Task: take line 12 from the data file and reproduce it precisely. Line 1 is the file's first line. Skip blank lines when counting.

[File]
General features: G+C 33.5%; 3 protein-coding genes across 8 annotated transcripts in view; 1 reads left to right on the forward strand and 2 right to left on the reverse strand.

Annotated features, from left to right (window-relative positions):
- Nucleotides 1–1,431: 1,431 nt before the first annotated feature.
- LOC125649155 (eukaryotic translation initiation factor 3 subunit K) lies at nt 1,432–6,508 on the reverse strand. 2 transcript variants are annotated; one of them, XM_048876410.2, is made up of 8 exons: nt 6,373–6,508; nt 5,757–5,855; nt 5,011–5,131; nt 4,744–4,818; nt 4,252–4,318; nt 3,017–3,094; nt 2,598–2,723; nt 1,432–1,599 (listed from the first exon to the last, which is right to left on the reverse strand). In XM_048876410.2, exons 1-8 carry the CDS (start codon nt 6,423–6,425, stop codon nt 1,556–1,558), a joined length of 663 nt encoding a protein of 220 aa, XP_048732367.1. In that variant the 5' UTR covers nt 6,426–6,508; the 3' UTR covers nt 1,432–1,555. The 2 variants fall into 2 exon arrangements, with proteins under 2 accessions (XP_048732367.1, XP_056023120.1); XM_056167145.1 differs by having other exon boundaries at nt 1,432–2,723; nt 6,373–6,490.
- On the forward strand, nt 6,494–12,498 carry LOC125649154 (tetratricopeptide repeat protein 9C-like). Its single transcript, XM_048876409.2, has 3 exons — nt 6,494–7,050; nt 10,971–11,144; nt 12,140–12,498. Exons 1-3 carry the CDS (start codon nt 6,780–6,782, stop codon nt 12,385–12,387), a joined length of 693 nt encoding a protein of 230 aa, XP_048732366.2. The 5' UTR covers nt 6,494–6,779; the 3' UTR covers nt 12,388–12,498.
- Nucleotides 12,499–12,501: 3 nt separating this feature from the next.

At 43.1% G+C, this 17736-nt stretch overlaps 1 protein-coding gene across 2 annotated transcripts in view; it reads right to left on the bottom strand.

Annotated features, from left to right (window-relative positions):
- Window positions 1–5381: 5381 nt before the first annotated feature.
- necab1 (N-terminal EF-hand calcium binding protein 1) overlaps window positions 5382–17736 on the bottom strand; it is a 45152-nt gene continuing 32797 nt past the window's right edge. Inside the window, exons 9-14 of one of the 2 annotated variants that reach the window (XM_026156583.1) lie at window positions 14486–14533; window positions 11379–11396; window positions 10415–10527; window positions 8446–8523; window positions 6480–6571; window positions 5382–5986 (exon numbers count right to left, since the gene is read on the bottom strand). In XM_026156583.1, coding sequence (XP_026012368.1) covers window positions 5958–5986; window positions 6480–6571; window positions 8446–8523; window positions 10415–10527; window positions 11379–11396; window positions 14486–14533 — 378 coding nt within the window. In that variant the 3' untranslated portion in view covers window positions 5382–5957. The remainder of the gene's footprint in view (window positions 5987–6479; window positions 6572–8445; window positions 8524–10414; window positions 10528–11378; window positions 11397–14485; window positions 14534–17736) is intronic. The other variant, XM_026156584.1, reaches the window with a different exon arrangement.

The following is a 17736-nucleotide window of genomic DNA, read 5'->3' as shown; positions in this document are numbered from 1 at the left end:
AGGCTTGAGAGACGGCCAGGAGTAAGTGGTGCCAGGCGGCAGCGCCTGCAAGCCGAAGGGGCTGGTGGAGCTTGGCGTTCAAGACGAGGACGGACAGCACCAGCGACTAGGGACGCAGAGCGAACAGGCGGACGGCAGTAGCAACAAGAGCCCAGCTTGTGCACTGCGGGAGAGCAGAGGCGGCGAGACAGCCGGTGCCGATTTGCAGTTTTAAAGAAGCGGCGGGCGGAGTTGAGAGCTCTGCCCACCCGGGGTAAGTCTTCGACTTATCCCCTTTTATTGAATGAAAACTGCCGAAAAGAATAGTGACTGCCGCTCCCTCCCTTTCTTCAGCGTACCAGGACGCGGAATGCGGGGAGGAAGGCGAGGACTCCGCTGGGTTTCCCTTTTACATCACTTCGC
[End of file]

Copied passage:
AGGCTTGAGAGACGGCCAGGAGTAAGTGGTGCCAGGCGGCAGCGCCTGCAAGCCGAAGGGGCTGGTGGAGCTTGGCGTTCAAGACGAGGACGGACAGCACCAGCGACTAGGGACGCAGAGCGAACAGGCGGACGGCAGTAGCAACAAGAGCCCAGCTTGTGCACTGCGGGAGAGCAGAGGCGGCGAGACAGCCGGTGCCGATTTGCAGTTTTAAAGAAGCGGCGGGCGGAGTTGAGAGCTCTGCCCACCCGGGGTAAGTCTTCGACTTATCCCCTTTTATTGAATGAAAACTGCCGAAAAGAATAGTGACTGCCGCTCCCTCCCTTTCTTCAGCGTACCAGGACGCGGAATGCGGGGAGGAAGGCGAGGACTCCGCTGGGTTTCCCTTTTACATCACTTCGC